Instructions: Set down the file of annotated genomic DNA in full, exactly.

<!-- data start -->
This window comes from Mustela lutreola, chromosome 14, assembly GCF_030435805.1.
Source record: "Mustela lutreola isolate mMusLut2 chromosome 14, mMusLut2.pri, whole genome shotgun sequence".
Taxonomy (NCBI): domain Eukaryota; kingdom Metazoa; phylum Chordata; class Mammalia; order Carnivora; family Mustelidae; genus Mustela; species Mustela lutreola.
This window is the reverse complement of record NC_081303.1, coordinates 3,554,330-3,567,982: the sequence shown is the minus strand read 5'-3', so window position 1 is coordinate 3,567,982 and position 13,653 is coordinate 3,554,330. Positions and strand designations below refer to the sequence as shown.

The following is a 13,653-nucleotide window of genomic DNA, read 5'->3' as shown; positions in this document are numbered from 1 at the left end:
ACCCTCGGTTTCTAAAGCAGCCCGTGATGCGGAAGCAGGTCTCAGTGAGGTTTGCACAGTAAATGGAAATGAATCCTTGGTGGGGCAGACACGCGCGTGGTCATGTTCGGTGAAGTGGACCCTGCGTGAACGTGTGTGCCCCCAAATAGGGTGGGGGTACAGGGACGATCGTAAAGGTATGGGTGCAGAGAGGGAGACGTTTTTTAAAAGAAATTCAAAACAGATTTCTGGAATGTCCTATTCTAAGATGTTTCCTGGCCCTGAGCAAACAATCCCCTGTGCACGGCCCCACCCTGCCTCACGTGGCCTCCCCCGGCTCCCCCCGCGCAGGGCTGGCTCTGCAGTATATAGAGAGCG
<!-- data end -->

This window comes from Mustela lutreola, chromosome 14, assembly GCF_030435805.1.
Source record: "Mustela lutreola isolate mMusLut2 chromosome 14, mMusLut2.pri, whole genome shotgun sequence".
Taxonomy (NCBI): domain Eukaryota; kingdom Metazoa; phylum Chordata; class Mammalia; order Carnivora; family Mustelidae; genus Mustela; species Mustela lutreola.
This window is the reverse complement of record NC_081303.1, coordinates 3,554,330-3,567,982: the sequence shown is the minus strand read 5'-3', so window position 1 is coordinate 3,567,982 and position 13,653 is coordinate 3,554,330. Positions and strand designations below refer to the sequence as shown.

The following is a 13,653-nucleotide window of genomic DNA, read 5'->3' as shown; positions in this document are numbered from 1 at the left end:
ACCCTCGGTTTCTAAAGCAGCCCGTGATGCGGAAGCAGGTCTCAGTGAGGTTTGCACAGTAAATGGAAATGAATCCTTGGTGGGGCAGACACGCGCGTGGTCATGTTCGGTGAAGTGGACCCTGCGTGAACGTGTGTGCCCCCAAATAGGGTGGGGGTACAGGGACGATCGTAAAGGTATGGGTGCAGAGAGGGAGACGTTTTTTAAAAGAAATTCAAAACAGATTTCTGGAATGTCCTATTCTAAGATGTTTCCTGGCCCTGAGCAAACAATCCCCTGTGCACGGCCCCACCCTGCCTCACGTGGCCTCCCCCGGCTCCCCCCGCGCAGGGCTGGCTCTGCAGTATATAGAGAGCG